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Teacosy? Think Valvecosy

Valvecosy cutaway
Valvecosy heat escape comparison
Valvecosy in a packet

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If you remember that great bit of nana technology the “tea cosy” you’ll understand that by insulating a tea pot it keeps the water hot for longer. However have you considered how this “cosy” concept can be used at a larger scale in your home?

Hot water services are one of the biggest energy users in the home. Minimising how much energy a hot water service uses will save greenhouse gas emissions and save you money. The best thing to do is to install a modern energy efficient solar boosted hot water service but not very nana like if the one you have is still working.

So what options are available to renters to minimise hot water service energy usage?

  1. Use less hot water – Anyone can do that, it’s free and sharing a shower can be fun also (yes nana probably did that too!)
  2. Make sure that the thermostat is on the low setting – When nana had a briquette fired hot water heater she would have only lit when she had to. A modern equivalent is the thermostat. If you’re not regularly running out of hot water, boosting the water to a high temperature and keeping it at that temperature 24 hours a day is wasting energy. The hardest part is to identify where the thermostat is. The user manual or a call to hot water service manufacturer will advise on how to turn down the thermostat.
  3. Consider insulating your storage tank – Think really big cosy! Despite being insulated all hot water service tanks lose heat to the environment. The more exposed the position the more heat is lost. Consider insulating your hot water service by wrapping it with insulation. Be careful that you do not block any vents and make sure that you follow all the manufacturer’s warnings in the applicable user manual.
  4. Insulate the pipes – Think of the pipes as a really long teapot spout. Without insulation as soon as hot water leaves the hot water service tank and travels along the pipes it is losing heat to the air.  This means the water will arrive at the outlet cooler and you’ll compensate by using more hot water using more energy. In order to save heat loss the pipes can be insulated. Make sure you stay away from the temperature and pressure relief valve. The folks at Green Renters have already covered this topic. Lagging the pipes with split nitrile rubber foam is another option. This is available at most hardware stores and can be easily installed (and removed if you feel like taking it with you). Unfortunately in a rental situation you may not be in the situation to be able to insulate the pipes as they travel through walls or ceiling cavities.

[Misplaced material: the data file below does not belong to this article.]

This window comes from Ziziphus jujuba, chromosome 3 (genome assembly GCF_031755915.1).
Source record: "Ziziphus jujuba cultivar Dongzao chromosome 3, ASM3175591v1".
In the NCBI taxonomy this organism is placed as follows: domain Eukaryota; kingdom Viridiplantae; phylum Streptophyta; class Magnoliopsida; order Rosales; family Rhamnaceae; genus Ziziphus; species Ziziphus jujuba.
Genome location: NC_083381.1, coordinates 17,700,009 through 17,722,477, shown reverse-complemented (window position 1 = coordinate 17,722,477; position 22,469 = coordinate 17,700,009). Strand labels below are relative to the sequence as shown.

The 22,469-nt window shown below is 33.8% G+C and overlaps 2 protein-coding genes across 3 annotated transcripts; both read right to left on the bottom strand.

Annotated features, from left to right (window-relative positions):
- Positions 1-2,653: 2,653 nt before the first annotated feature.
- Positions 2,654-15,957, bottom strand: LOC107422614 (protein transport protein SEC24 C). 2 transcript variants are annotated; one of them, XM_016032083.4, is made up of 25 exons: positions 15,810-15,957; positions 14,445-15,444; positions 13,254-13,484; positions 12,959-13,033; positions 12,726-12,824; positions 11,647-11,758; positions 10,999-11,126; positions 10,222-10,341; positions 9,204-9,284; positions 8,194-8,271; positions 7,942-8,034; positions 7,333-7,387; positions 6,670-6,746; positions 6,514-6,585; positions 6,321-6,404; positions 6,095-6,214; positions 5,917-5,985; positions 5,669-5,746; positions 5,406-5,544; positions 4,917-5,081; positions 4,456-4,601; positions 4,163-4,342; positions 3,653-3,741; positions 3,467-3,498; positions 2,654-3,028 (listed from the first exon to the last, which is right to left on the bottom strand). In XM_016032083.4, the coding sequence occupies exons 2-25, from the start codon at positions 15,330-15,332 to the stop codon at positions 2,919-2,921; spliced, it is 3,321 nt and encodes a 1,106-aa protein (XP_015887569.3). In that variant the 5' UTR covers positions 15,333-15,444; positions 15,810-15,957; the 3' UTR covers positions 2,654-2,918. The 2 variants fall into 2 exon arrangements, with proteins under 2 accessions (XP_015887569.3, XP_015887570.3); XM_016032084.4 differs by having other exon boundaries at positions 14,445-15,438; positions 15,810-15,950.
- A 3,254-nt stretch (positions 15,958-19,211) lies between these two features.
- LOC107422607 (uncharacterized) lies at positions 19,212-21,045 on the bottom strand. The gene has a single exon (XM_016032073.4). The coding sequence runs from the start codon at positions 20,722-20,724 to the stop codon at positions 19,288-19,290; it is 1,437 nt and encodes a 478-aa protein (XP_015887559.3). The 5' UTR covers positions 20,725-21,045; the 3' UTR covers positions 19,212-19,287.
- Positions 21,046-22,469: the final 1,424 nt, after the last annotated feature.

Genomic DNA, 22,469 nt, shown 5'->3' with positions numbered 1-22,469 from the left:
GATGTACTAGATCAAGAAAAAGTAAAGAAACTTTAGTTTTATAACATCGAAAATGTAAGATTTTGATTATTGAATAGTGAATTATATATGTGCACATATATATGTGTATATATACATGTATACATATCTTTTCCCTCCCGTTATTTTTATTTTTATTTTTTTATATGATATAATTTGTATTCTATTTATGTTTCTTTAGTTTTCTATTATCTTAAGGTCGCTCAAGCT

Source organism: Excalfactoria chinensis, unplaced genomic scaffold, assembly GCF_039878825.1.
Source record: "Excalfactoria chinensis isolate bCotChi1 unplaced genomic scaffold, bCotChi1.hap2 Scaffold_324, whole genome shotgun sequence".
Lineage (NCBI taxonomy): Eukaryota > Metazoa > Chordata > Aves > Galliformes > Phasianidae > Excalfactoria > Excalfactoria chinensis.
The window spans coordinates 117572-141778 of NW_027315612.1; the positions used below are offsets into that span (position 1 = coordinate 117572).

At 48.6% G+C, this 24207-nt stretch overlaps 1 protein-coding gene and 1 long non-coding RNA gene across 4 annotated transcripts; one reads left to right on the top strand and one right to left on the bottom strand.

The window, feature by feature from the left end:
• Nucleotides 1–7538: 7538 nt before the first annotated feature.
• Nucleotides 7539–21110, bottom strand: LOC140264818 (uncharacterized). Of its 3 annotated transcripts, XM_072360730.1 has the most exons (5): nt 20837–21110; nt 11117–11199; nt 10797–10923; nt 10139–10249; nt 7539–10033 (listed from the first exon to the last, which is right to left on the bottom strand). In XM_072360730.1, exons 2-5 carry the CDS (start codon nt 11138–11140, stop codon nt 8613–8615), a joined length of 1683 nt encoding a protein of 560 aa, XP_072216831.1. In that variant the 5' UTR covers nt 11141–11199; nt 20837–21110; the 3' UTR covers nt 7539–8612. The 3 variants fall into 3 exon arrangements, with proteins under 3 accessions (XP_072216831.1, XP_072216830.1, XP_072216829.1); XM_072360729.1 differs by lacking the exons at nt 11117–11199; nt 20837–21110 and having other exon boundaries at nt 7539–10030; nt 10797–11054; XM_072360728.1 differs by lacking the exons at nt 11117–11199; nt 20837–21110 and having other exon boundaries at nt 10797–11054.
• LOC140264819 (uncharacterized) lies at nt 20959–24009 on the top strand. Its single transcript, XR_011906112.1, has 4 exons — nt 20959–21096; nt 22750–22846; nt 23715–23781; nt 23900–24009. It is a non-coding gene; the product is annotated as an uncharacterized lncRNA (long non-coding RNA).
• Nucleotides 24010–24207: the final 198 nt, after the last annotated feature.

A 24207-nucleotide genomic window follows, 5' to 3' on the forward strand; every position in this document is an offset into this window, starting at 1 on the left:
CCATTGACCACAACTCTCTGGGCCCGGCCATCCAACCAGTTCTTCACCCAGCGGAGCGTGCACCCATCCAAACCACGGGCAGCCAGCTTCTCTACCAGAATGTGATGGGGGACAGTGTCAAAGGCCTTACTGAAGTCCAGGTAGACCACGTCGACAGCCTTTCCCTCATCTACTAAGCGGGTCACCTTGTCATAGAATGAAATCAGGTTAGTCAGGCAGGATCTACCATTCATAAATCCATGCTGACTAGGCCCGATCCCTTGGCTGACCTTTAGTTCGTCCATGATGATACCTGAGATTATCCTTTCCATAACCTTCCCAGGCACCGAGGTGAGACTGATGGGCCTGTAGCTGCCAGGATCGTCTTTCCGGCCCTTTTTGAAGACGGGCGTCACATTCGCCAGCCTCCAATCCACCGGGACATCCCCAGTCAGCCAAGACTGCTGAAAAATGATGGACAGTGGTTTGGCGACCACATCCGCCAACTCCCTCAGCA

5. Insulate the pressure relief valve – you may have noticed that when you were installing the pipe insulation that the pressure relief valve was quite warm. Heat is being lost through the valve 24 hours a day. The pipe fittings and valve are responsible for ~12% of the standby heat loss from a hot water service. Insulating the valve will save energy but must be safely done in a way that doesn’t compromise the operation of the valve. A product such a Valvecosy™ is a way to safely insulate the valve and save up to 55kWHrs each year. The thermographs below show the heat loss from a valve without and with Valvecosy™.

For renters the benefit is that it is easily installed without tools and can be easily removed and taken with you when you move.  Valvecosy™ is also Australian designed and made. For more information on Valvecosy™ and where to buy visit

Unfortunately Valvecosy doesn’t come in the funky retro colours and patterns that nana used to make her teas cosies in but it is made to last and be just as effective. I hope you give it a thought.

Christian Groves, Valvecosy designer